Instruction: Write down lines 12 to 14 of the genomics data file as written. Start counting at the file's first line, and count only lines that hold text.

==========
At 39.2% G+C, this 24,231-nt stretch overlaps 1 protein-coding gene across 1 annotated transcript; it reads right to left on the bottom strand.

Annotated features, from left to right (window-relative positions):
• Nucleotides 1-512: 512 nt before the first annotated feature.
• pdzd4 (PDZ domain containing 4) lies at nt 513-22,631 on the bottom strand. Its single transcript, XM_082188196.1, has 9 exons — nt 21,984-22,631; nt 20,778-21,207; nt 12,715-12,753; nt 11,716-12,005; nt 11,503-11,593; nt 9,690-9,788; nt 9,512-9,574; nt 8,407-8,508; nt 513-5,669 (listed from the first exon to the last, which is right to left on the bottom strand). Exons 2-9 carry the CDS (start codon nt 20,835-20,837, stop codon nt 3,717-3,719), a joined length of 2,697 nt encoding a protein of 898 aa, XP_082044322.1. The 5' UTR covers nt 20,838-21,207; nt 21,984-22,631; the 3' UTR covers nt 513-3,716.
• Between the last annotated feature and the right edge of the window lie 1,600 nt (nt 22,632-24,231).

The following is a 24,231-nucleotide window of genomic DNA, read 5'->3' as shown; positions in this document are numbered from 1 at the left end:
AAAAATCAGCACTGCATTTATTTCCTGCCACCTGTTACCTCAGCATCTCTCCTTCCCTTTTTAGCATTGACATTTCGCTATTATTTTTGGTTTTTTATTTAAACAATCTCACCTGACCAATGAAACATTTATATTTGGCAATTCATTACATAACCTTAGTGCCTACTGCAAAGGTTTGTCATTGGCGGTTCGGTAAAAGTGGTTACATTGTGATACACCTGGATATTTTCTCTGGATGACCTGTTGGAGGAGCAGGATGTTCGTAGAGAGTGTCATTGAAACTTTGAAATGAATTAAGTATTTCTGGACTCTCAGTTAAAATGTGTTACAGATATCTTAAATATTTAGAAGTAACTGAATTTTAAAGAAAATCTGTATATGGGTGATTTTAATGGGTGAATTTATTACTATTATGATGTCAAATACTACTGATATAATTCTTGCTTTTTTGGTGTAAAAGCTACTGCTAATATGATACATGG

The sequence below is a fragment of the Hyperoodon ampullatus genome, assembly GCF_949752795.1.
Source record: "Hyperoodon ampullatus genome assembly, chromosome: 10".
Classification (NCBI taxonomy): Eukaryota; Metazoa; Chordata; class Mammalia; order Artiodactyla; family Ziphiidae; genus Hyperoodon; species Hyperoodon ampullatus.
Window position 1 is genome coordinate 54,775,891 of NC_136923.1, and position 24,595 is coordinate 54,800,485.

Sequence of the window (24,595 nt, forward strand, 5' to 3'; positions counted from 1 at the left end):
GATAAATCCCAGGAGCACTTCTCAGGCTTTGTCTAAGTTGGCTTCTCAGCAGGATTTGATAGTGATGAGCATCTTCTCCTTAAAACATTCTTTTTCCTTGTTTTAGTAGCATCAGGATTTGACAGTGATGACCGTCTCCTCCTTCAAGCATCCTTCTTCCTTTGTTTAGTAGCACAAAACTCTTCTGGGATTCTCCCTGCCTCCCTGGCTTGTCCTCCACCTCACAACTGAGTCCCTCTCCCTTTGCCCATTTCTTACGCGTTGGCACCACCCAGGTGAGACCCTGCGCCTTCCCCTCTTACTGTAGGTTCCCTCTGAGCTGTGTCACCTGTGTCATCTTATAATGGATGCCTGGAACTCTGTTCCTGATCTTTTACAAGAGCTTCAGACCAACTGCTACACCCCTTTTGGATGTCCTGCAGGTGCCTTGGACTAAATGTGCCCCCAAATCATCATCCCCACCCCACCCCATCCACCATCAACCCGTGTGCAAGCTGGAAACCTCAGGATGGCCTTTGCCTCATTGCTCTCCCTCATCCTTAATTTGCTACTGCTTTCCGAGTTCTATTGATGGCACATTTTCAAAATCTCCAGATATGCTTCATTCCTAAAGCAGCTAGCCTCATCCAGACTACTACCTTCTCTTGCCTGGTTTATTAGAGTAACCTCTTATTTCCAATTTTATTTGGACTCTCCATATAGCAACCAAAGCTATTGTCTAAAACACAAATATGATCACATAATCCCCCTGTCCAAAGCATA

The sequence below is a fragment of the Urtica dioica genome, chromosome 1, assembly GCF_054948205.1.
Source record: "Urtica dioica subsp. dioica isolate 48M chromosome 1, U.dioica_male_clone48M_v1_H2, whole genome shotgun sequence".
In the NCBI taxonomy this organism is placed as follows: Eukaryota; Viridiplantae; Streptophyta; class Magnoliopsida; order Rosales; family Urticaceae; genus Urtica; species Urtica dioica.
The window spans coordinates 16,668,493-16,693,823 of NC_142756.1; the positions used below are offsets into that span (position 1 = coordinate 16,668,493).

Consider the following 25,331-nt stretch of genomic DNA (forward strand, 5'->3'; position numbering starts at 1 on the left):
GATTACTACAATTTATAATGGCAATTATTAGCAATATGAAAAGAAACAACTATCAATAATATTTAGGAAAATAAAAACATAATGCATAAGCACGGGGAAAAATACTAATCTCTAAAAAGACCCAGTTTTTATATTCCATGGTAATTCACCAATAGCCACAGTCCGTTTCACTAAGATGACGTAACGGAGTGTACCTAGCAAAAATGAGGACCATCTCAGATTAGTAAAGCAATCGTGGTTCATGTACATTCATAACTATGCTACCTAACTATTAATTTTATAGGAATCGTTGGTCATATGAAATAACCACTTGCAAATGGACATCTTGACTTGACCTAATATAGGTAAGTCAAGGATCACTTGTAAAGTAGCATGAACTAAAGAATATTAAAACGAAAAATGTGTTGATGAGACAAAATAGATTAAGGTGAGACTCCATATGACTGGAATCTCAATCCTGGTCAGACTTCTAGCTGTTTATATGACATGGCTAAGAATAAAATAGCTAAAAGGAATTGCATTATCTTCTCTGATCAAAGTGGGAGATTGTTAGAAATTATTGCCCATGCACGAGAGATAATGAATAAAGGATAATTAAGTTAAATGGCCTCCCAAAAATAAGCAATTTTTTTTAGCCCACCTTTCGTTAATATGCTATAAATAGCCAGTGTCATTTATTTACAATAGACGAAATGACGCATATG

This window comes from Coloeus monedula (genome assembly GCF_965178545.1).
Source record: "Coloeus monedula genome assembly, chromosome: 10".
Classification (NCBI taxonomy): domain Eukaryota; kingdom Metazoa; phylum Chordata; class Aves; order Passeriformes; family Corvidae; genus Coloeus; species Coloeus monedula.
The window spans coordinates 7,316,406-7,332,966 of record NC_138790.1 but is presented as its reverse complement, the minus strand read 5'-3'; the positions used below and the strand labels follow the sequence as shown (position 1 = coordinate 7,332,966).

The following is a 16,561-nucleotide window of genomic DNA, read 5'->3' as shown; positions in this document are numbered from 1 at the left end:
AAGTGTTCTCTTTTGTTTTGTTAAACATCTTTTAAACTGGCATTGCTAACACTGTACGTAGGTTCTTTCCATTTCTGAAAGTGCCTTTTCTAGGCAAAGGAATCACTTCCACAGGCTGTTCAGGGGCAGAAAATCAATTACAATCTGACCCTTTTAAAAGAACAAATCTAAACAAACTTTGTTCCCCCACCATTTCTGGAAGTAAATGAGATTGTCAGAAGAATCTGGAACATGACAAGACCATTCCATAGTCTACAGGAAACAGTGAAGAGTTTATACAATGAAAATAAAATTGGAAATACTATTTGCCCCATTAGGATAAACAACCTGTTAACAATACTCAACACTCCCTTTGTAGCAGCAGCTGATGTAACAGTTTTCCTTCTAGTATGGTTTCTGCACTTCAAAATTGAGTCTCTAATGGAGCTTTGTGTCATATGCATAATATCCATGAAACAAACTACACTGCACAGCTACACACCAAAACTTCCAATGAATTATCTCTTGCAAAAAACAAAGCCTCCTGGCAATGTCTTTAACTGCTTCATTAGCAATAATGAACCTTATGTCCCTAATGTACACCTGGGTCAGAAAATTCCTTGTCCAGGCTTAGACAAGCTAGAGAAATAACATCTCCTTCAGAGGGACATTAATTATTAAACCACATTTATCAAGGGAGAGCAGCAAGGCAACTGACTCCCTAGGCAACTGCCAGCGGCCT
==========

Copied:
Sequence of the window (24,595 nt, forward strand, 5' to 3'; positions counted from 1 at the left end):
GATAAATCCCAGGAGCACTTCTCAGGCTTTGTCTAAGTTGGCTTCTCAGCAGGATTTGATAGTGATGAGCATCTTCTCCTTAAAACATTCTTTTTCCTTGTTTTAGTAGCATCAGGATTTGACAGTGATGACCGTCTCCTCCTTCAAGCATCCTTCTTCCTTTGTTTAGTAGCACAAAACTCTTCTGGGATTCTCCCTGCCTCCCTGGCTTGTCCTCCACCTCACAACTGAGTCCCTCTCCCTTTGCCCATTTCTTACGCGTTGGCACCACCCAGGTGAGACCCTGCGCCTTCCCCTCTTACTGTAGGTTCCCTCTGAGCTGTGTCACCTGTGTCATCTTATAATGGATGCCTGGAACTCTGTTCCTGATCTTTTACAAGAGCTTCAGACCAACTGCTACACCCCTTTTGGATGTCCTGCAGGTGCCTTGGACTAAATGTGCCCCCAAATCATCATCCCCACCCCACCCCATCCACCATCAACCCGTGTGCAAGCTGGAAACCTCAGGATGGCCTTTGCCTCATTGCTCTCCCTCATCCTTAATTTGCTACTGCTTTCCGAGTTCTATTGATGGCACATTTTCAAAATCTCCAGATATGCTTCATTCCTAAAGCAGCTAGCCTCATCCAGACTACTACCTTCTCTTGCCTGGTTTATTAGAGTAACCTCTTATTTCCAATTTTATTTGGACTCTCCATATAGCAACCAAAGCTATTGTCTAAAACACAAATATGATCACATAATCCCCCTGTCCAAAGCATA

The sequence below is a fragment of the Urtica dioica genome, chromosome 1, assembly GCF_054948205.1.